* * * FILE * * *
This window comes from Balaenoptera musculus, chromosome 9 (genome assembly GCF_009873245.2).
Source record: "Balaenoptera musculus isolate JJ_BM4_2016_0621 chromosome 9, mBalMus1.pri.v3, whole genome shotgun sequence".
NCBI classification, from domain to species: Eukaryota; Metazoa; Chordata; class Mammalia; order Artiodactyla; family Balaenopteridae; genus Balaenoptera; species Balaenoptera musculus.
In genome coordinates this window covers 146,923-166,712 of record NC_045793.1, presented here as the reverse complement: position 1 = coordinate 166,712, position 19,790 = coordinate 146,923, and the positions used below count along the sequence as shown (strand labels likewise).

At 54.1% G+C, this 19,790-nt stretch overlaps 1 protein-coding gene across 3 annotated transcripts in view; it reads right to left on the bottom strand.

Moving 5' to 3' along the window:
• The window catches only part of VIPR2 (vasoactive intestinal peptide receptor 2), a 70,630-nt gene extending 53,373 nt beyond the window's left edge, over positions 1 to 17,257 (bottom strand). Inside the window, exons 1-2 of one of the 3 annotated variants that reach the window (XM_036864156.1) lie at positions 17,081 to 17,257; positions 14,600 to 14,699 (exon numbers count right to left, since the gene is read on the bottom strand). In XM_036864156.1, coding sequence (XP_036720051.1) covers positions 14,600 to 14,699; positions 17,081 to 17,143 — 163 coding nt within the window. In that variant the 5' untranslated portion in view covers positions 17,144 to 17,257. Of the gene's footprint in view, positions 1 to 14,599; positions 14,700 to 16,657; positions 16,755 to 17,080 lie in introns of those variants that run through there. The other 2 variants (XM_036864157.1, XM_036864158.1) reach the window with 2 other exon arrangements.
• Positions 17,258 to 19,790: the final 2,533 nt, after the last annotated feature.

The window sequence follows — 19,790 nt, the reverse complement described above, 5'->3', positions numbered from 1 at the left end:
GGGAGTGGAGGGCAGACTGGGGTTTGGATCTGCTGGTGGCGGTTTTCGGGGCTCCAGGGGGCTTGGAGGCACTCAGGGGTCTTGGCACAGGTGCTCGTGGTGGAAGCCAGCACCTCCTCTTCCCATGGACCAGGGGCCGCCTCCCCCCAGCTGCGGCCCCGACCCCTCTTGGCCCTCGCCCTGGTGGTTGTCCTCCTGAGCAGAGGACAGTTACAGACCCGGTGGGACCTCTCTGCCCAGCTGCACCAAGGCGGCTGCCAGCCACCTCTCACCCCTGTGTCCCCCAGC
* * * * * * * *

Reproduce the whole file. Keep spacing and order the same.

This window comes from Balaenoptera musculus, chromosome 9 (genome assembly GCF_009873245.2).
Source record: "Balaenoptera musculus isolate JJ_BM4_2016_0621 chromosome 9, mBalMus1.pri.v3, whole genome shotgun sequence".
NCBI classification, from domain to species: Eukaryota; Metazoa; Chordata; class Mammalia; order Artiodactyla; family Balaenopteridae; genus Balaenoptera; species Balaenoptera musculus.
In genome coordinates this window covers 146,923-166,712 of record NC_045793.1, presented here as the reverse complement: position 1 = coordinate 166,712, position 19,790 = coordinate 146,923, and the positions used below count along the sequence as shown (strand labels likewise).

At 54.1% G+C, this 19,790-nt stretch overlaps 1 protein-coding gene across 3 annotated transcripts in view; it reads right to left on the bottom strand.

Moving 5' to 3' along the window:
• The window catches only part of VIPR2 (vasoactive intestinal peptide receptor 2), a 70,630-nt gene extending 53,373 nt beyond the window's left edge, over positions 1 to 17,257 (bottom strand). Inside the window, exons 1-2 of one of the 3 annotated variants that reach the window (XM_036864156.1) lie at positions 17,081 to 17,257; positions 14,600 to 14,699 (exon numbers count right to left, since the gene is read on the bottom strand). In XM_036864156.1, coding sequence (XP_036720051.1) covers positions 14,600 to 14,699; positions 17,081 to 17,143 — 163 coding nt within the window. In that variant the 5' untranslated portion in view covers positions 17,144 to 17,257. Of the gene's footprint in view, positions 1 to 14,599; positions 14,700 to 16,657; positions 16,755 to 17,080 lie in introns of those variants that run through there. The other 2 variants (XM_036864157.1, XM_036864158.1) reach the window with 2 other exon arrangements.
• Positions 17,258 to 19,790: the final 2,533 nt, after the last annotated feature.

The window sequence follows — 19,790 nt, the reverse complement described above, 5'->3', positions numbered from 1 at the left end:
GGGAGTGGAGGGCAGACTGGGGTTTGGATCTGCTGGTGGCGGTTTTCGGGGCTCCAGGGGGCTTGGAGGCACTCAGGGGTCTTGGCACAGGTGCTCGTGGTGGAAGCCAGCACCTCCTCTTCCCATGGACCAGGGGCCGCCTCCCCCCAGCTGCGGCCCCGACCCCTCTTGGCCCTCGCCCTGGTGGTTGTCCTCCTGAGCAGAGGACAGTTACAGACCCGGTGGGACCTCTCTGCCCAGCTGCACCAAGGCGGCTGCCAGCCACCTCTCACCCCTGTGTCCCCCAGC